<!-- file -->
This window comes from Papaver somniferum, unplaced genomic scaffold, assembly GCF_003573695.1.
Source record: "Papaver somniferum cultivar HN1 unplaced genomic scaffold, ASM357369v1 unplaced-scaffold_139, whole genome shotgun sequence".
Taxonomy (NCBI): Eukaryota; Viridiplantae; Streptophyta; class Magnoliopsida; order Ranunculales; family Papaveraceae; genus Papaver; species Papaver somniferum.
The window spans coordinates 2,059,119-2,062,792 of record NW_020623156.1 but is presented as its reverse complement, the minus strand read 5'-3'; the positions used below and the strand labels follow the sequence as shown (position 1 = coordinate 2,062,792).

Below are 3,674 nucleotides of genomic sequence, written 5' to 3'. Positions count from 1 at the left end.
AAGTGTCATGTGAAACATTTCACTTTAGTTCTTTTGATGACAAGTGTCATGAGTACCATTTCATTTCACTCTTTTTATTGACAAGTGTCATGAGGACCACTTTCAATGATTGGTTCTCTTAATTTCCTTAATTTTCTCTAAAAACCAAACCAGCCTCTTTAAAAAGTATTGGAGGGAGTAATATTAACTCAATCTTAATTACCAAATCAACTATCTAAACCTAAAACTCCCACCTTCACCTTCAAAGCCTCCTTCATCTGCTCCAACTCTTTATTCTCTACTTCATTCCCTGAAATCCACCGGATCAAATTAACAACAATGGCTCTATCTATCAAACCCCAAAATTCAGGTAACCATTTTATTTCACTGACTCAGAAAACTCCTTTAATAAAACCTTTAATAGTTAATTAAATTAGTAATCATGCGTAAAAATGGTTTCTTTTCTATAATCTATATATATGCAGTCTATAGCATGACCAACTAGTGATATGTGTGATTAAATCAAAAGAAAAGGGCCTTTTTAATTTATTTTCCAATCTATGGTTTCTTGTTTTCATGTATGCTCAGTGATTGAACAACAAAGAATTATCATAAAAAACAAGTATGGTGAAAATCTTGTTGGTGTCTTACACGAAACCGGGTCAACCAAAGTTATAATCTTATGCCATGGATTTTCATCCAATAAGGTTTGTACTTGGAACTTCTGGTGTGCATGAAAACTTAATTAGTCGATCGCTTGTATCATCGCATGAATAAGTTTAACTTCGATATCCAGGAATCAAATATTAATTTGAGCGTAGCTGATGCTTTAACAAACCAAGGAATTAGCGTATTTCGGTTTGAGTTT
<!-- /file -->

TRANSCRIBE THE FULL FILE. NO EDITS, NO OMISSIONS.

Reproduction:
This window comes from Papaver somniferum, unplaced genomic scaffold, assembly GCF_003573695.1.
Source record: "Papaver somniferum cultivar HN1 unplaced genomic scaffold, ASM357369v1 unplaced-scaffold_139, whole genome shotgun sequence".
Taxonomy (NCBI): Eukaryota; Viridiplantae; Streptophyta; class Magnoliopsida; order Ranunculales; family Papaveraceae; genus Papaver; species Papaver somniferum.
The window spans coordinates 2,059,119-2,062,792 of record NW_020623156.1 but is presented as its reverse complement, the minus strand read 5'-3'; the positions used below and the strand labels follow the sequence as shown (position 1 = coordinate 2,062,792).

Below are 3,674 nucleotides of genomic sequence, written 5' to 3'. Positions count from 1 at the left end.
AAGTGTCATGTGAAACATTTCACTTTAGTTCTTTTGATGACAAGTGTCATGAGTACCATTTCATTTCACTCTTTTTATTGACAAGTGTCATGAGGACCACTTTCAATGATTGGTTCTCTTAATTTCCTTAATTTTCTCTAAAAACCAAACCAGCCTCTTTAAAAAGTATTGGAGGGAGTAATATTAACTCAATCTTAATTACCAAATCAACTATCTAAACCTAAAACTCCCACCTTCACCTTCAAAGCCTCCTTCATCTGCTCCAACTCTTTATTCTCTACTTCATTCCCTGAAATCCACCGGATCAAATTAACAACAATGGCTCTATCTATCAAACCCCAAAATTCAGGTAACCATTTTATTTCACTGACTCAGAAAACTCCTTTAATAAAACCTTTAATAGTTAATTAAATTAGTAATCATGCGTAAAAATGGTTTCTTTTCTATAATCTATATATATGCAGTCTATAGCATGACCAACTAGTGATATGTGTGATTAAATCAAAAGAAAAGGGCCTTTTTAATTTATTTTCCAATCTATGGTTTCTTGTTTTCATGTATGCTCAGTGATTGAACAACAAAGAATTATCATAAAAAACAAGTATGGTGAAAATCTTGTTGGTGTCTTACACGAAACCGGGTCAACCAAAGTTATAATCTTATGCCATGGATTTTCATCCAATAAGGTTTGTACTTGGAACTTCTGGTGTGCATGAAAACTTAATTAGTCGATCGCTTGTATCATCGCATGAATAAGTTTAACTTCGATATCCAGGAATCAAATATTAATTTGAGCGTAGCTGATGCTTTAACAAACCAAGGAATTAGCGTATTTCGGTTTGAGTTT